McKinney City Council members are prioritizing public feedback in the pursuit of redevelopment project proposals for four city-owned downtown properties, according to a May 23 meeting.

City leaders considered feedback collected by city staff on what the four downtown properties being considered for redevelopment should become.

How we got here

The proposed project involves the redevelopment of four city-owned properties in Historic Downtown McKinney. The properties include the existing City Hall building along with the McKinney Development Services Department building and two neighboring parking lots.

The properties span a combined 4.6 acres and have a total appraised value of $11.2 million, according to city documents.

City services are expected to transition to the new City Hall, which is under construction, in early 2025. This will leave the existing buildings unoccupied, said Michael Quint, executive director of the development services department, at an April 6 meeting.

City Council members at a Jan. 24 work session indicated their desire for the properties to be redeveloped through a public-private partnership rather than being sold as is or retained by the city. The partnership option allows for public input on the properties’ development.

Feedback has since been collected from various groups, including downtown stakeholders, three city boards and the McKinney Historic Neighborhood Association, according to the presentation. Feedback was also collected through an online survey conducted April 26-May 10 as well as at an April 26 public town hall meeting.

The feedback will be compiled into a formal request for qualifications, or RFQ. This document outlines the types of uses desired for the properties and will be shared with developers to inform project proposals.

Quint noted he aims to release the request by late June and receive proposals back by early August; however, the timeline is subject to change.

Sorting out details

A total of 62 people attended the April 26 in-person open house, and 412 people completed the online survey, according to the presentation.

Feedback results identified preserving and enhancing the characteristics of Historic Downtown McKinney as a priority for any potential redevelopment projects. A majority of respondents also chose the word “charming” as the best descriptor for the downtown area.

“We’re looking for something that is simply harmonious with our downtown as it exists today,” Council Member Charlie Philips said.

Survey respondents identified cultural amenities, a grocery store, parking and amenities for kids as some uses missing from the downtown area. The properties being considered for redevelopment are part of the McKinney Town Center zoning district, which would allow a variety of potential uses including residential, hotel, office, restaurant, personal service and more, according to the presentation.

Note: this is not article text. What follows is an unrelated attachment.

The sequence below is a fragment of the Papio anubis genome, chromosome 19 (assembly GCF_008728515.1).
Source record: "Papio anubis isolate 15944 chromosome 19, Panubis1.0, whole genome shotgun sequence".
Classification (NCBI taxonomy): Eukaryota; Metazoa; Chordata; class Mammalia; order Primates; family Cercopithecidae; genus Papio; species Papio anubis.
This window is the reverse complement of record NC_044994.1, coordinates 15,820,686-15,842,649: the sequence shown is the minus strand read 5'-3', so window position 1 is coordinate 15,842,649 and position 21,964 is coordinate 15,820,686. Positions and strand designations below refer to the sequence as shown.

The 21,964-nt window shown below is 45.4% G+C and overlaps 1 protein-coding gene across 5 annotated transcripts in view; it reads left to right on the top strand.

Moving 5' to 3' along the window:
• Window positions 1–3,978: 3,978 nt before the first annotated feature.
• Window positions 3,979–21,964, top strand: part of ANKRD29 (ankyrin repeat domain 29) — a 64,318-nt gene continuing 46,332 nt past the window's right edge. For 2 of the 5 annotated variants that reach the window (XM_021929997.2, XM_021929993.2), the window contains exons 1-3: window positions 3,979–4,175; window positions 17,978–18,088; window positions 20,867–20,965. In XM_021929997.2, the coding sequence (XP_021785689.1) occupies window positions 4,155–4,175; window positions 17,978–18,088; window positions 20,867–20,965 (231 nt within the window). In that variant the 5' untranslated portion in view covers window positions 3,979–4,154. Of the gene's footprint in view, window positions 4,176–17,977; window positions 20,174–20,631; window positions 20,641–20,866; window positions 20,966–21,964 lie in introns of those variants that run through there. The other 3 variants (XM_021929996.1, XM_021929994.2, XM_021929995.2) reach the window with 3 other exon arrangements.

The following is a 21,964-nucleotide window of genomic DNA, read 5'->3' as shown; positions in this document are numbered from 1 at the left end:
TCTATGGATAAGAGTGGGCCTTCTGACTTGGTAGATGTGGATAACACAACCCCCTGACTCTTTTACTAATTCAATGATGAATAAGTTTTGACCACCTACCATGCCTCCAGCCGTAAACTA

The visual preference portion of the survey identified streetscapes similar to the existing downtown area as the most desired visual aesthetic. An image featuring a street side electric car charger was voted the least desirable by both in-person and online survey respondents.

What they’re saying

Council members reviewed the collected feedback before sharing their thoughts on what should be included in the RFQ document. Fuller proposed including the public feedback results as a part of the RFQ document.

“The input that we gathered should be part of what we put out so people know what the expectation is of the community and that this body up here is wanting, of course, to represent the community,” Fuller said.

He also noted multifamily rental projects would not be welcome, but other residential uses such as condominiums for purchase would be.

Council Member Patrick Cloutier asked city staff about the potential for the project to include creating a five-level parking structure with two levels of parking underground. The partially sunken parking structure would create a more gradual difference in height when transitioning from the downtown area to the surrounding residential neighborhood. Quint responded that a parking structure like this would be possible, but is dependent on cost.

“The thing with the five stories that we can build down here is [it’s] a little ominous to build along the edges of our downtown because we do have residents there, and I don’t want them staring at a five-story structure,” Cloutier said. “But if we’re going to do parking, we need to make it meaningful.”

Council Member Justin Beller said the requirements listed in the RFQ should be more narrowly focused, noting that leaving the document too broad could result in project proposals that the council finds undesirable.

However, Fuller said leaving the RFQ more broad would allow private-sector developers to assess the return on investment potential of developing in downtown and provide more creative proposals.

“I would want to solicit the greatest development minds and creative minds out there that will look at this ... without necessarily the same restrictions that we might be ingrained [with] here, and let’s look at what they propose,” Fuller said.

Council members came to a consensus that the feedback collected will be included as part of the RFQ document, which is expected to be drafted and issued in the coming months.

For more information on the project, visit